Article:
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Why the proof of Heine-Borel theorem doesn't work for open sets.

  1. Apr 29, 2007 #1
    Hi all,

    I am wondering why the "creeping along" proof of Heine-Borel theorem doesn't work for open subsets. I have adapted Spivak's proof in "Calculus on Manifolds" here, but I can't seem to find where I am wrong:

    The theorem for open sets would be:
    The open interval (a, b) is compact.


    Let O be an open cover of (a,b).
    Let A = {x : a <= x <=b and (a,x) is covered by some finite number of open sets in O}.
    Then A is clearly bounded above by b.
    We want to show that b \in A, which is done by proving that \alpha, the supremum of A, is in A and that \alpha = b.

    Since O is a cover, \alpha \in U for some U in O. Then all points in some interval to the left of \alpha are also in U. Since \alpha is the least upper bound of A, there are x_i and x_j in this interval such that x_i, x_j \in A and x_i < x_j. Thus (a, x_j) is covered by some finite number of open sets of O, while (x_i, \alpha) is covered by the single set U. Hence (a,\alpha) is covered by a finite number of open sets of O, and \alpha \in A.

    Now, suppose instead that \alpha < b. Then there is a point y between \alpha and b such that (\alpha, y) is a subset of U. Since \alpha \in A, the interval (a, \alpha) is covered by finitely many open sets of O, while (\alpha, y) is covered by U. Hence y \in A, contradicting the fact that \alpha is an upper bound of A.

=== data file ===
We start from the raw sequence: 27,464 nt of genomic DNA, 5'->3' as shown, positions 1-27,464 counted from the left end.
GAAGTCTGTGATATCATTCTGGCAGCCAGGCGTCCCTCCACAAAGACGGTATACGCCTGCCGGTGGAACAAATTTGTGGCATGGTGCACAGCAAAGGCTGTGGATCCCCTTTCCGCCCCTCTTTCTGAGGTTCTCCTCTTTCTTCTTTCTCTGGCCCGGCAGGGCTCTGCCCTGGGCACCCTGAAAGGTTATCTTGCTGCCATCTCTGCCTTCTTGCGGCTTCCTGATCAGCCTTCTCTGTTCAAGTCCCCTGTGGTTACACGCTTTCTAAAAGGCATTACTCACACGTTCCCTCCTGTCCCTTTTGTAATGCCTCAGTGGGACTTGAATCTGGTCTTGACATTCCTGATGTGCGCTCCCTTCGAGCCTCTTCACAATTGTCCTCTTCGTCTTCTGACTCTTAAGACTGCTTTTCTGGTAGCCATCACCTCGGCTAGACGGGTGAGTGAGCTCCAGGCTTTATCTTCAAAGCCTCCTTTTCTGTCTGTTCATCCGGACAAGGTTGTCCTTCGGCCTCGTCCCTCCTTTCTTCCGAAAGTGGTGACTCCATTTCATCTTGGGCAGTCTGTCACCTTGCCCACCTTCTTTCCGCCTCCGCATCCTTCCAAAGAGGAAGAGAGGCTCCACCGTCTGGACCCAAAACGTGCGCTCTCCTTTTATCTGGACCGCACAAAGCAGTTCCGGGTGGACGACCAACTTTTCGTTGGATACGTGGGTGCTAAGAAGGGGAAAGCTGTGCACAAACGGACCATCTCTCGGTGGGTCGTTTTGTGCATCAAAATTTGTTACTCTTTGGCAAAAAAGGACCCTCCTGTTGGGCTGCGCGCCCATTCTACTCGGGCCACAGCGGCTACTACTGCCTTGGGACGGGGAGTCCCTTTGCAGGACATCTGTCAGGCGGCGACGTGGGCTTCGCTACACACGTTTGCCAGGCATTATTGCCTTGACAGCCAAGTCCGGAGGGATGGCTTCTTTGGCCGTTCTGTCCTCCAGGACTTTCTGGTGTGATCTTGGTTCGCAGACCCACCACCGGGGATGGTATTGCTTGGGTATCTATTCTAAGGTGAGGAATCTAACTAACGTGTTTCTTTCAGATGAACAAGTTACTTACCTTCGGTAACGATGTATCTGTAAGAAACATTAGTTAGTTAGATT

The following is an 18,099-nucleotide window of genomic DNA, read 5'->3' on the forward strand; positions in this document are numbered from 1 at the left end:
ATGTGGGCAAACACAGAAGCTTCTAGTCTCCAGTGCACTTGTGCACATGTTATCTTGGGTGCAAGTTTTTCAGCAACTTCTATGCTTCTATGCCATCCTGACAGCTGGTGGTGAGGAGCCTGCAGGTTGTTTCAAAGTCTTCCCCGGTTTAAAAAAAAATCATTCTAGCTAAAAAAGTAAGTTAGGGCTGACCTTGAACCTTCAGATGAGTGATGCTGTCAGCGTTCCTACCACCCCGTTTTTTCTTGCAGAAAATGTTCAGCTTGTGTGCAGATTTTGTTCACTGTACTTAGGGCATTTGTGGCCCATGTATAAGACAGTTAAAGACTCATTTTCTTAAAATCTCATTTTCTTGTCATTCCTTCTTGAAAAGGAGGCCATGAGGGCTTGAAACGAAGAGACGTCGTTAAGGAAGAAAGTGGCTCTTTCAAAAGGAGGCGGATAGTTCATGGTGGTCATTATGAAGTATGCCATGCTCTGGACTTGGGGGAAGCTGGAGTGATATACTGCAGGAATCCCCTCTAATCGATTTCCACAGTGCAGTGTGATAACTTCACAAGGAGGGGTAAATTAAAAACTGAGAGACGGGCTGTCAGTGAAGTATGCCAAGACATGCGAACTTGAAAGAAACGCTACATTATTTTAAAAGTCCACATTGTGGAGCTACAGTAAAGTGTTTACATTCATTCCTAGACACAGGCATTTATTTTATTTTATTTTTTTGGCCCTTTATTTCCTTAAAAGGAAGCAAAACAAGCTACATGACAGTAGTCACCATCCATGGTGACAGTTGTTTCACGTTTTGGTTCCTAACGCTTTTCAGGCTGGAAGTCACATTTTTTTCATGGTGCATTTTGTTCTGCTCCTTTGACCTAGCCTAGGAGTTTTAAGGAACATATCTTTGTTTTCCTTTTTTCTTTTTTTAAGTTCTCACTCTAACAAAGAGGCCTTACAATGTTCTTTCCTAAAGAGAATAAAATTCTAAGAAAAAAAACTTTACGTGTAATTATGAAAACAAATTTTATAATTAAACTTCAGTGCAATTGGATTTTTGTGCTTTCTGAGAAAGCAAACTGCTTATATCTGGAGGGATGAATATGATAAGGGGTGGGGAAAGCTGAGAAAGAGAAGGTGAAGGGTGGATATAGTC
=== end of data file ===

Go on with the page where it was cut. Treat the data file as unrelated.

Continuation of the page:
I would be grateful to anyone who finds mistakes in the above paragraphs.
  2. jcsd
  3. Apr 29, 2007 #2
    You can't invoke the least upper bound of A unless A is nonempty. Unfortunately, you cannot prove A is never empty, since this is not the case. A simple counter-example will suffice to show that.
    Last edited: Apr 29, 2007
  4. Apr 29, 2007 #3


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    the clim that alpha is in A is not valid, because O is not a cover of [a,b], but only of (a,b). but perhaps you mean, if alpha is not b then alpha is in (a,b), so in some U. this is not a mistake, merely a fillable gap.

    moo of doom has pinpointed the fatal error. for the open cover (1/n,1) of (0,1) , the set A is empty.
  5. Apr 29, 2007 #4
    At this point the normal proof will assert "and the set A is non-empty" by exhibiting the element "a", but it does not make sense that [/itex] a\in A[/itex] in your case.

    Also, you can easily find a counter example to the theorem in the case of open sets. Consider the open cover of (0,1) given by all open intervals of the form (1/n , 1). This is an open cover because e > 0 => there exist n such that 1/n < e.

    Now, suppose A is a finite subset of this open cover, then there is a largest N such that (1/N , 1) is in A. Then (0 , 1/N) does not interesect any of the elements of A, and so A is not a cover of (0,1).
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